Mark 2:16-17

Mark 2:16-17
“16) And when the scribes and Pharisees saw Him eat with publicans and sinners, they said to His disciples, ‘How is it that He eats and drinks with publicans and sinners?’
17) When Jesus heard it, He said to them, ‘They that are whole have no need of the physician, but they that are sick do: I came not to call the righteous, but sinners to repentance.”

Mark 8:34-38

Mark 8:34-38

“34) And when He had called the people to Him with His disciples also, He said to them, ‘Whosoever will come after He, let him deny himself, and take up his cross, and follow Me.
35) For whosoever will save his life will lose it; but whosoever will lose his life for My sake and the Gospel’s, the same will save it.
36) For what will it profit a man, if he will gain the whole world, and lose his own soul?
37) Or what shall a man give in exchange for his soul?
38) Whosoever therefore will be ashamed of Me and of My words in this adulterous and sinful generation; of him also will the Son of Man be ashamed, when He comes in the glory of His Father with the holy angels.'”

Mark 2:16-17

Mark 2:16-17
“16) And when the scribes and Pharisees saw Him eat with publicans and sinners, they said to His disciples, ‘Why is it that he eats and drinks with publicans and sinners?’
17) When Jesus heard it, He says to them, ‘They that are whole have no need of the physician, but they that are sick do: I came not to call the righteous, but sinners to repentance.'”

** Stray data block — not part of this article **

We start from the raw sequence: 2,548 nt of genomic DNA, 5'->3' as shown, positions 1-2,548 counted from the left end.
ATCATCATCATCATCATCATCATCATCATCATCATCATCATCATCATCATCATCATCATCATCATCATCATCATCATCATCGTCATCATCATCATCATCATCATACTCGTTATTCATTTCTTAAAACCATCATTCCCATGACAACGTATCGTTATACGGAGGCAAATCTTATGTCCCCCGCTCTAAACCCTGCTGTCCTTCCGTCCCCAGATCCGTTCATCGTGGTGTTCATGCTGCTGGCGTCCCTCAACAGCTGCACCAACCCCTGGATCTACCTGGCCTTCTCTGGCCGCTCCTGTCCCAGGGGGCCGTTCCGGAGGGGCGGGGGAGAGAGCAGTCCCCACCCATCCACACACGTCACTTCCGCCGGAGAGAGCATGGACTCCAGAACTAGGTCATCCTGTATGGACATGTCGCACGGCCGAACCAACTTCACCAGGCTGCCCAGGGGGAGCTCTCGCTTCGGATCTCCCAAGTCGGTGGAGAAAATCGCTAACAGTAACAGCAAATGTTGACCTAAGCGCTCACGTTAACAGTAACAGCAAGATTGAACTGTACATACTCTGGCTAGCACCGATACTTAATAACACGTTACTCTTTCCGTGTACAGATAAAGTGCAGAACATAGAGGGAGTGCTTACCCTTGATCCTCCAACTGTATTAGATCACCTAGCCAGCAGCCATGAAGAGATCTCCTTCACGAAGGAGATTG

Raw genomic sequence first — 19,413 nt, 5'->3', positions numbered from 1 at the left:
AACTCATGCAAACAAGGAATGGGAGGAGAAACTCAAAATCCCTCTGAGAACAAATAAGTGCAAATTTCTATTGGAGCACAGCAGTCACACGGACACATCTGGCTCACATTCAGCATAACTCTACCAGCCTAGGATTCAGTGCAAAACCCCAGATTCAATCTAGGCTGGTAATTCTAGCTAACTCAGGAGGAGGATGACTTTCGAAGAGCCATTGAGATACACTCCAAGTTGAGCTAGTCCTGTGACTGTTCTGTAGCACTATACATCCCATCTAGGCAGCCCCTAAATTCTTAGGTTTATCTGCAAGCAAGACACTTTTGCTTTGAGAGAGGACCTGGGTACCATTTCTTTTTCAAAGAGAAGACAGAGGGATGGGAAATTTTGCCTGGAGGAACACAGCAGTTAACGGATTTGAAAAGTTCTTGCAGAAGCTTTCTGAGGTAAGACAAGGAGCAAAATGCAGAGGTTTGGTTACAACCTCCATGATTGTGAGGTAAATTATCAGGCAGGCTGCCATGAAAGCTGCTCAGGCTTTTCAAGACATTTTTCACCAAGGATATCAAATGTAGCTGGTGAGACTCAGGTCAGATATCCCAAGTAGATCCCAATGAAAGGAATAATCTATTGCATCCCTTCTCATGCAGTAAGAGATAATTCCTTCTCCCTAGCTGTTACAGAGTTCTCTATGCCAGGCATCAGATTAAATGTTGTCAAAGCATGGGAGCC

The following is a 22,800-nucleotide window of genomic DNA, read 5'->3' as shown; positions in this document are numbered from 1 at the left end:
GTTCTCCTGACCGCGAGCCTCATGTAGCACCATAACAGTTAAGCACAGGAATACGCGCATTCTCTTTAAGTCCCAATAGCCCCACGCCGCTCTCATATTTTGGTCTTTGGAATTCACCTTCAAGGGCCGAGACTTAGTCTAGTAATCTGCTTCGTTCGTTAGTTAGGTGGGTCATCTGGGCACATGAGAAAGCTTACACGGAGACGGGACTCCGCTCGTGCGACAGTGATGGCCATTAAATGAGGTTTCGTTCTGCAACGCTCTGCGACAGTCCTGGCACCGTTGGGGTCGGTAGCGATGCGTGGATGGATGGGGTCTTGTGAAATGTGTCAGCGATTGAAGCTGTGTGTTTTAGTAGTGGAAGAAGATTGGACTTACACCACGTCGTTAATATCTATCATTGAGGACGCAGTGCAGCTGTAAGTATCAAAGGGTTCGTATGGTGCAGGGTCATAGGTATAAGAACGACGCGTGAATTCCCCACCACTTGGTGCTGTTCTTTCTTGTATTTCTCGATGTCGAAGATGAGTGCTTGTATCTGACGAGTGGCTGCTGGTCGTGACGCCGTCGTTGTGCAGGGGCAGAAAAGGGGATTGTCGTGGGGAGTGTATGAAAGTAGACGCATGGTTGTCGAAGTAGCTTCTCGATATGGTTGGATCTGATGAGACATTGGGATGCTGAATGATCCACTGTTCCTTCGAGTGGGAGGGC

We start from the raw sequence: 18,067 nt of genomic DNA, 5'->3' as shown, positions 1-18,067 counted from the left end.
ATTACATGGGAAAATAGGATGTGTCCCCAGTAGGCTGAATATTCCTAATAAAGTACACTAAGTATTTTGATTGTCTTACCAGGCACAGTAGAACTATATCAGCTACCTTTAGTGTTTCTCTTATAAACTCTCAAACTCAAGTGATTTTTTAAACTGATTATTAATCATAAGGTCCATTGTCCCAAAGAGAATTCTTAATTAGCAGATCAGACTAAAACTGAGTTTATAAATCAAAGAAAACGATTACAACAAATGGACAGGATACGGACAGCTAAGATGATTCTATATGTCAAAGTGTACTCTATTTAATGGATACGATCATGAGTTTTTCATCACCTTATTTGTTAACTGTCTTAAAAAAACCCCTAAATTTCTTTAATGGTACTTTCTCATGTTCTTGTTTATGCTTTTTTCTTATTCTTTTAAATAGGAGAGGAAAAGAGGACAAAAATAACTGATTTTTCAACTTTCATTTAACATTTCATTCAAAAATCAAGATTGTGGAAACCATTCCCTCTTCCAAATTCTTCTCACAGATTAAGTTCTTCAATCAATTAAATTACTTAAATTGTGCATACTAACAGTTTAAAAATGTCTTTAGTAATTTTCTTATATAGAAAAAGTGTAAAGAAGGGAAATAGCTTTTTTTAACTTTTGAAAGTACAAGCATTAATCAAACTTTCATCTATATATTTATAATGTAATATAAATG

Did you see …

Written by Tom Graffagnino.
[re Mark 5: 1-20]

Did you see the boat approaching?
Were you with the Gadarene?
Were you with him there that morning?
Were you moved by what you’d seen?

Did you see Him from the hillside?
Did you see Him calm the squall?
Were you standing in the graveyard,
Dead and buried by the Fall?

Did the darkness there possess you?
Were you hopeless just like me?
Did you dwell among the tombstones
By the Sea of Galilee?

Did we cry out in our madness?
Were we called there to the shore?
Did the Word of Truth cut through us?
Like a sword right to the core?

Were we drawn to Him that day, sir?
Did He call us to His side?
Did the Spirit, sir, compel us?
Were we called to be His bride?

Did you hear the demons screaming
When He set you free, my friend?
Do you think He came to find us
Even as He stilled the wind?

Did He find us bruised and naked?
Did He see through our façade?
Did you recognize The Maker…
Son of man and Son of God?

* * *

“Then they came to the other side of the sea, to the country of the Gadarenes.[a] 2 And when He had come out of the boat, immediately there met Him out of the tombs a man with an unclean spirit, 3 who had his dwelling among the tombs; and no one could bind him,[b] not even with chains, 4 because he had often been bound with shackles and chains. And the chains had been pulled apart by him, and the shackles broken in pieces; neither could anyone tame him. 5 And always, night and day, he was in the mountains and in the tombs, crying out and cutting himself with stones.
When he saw Jesus from afar, he ran and worshiped Him….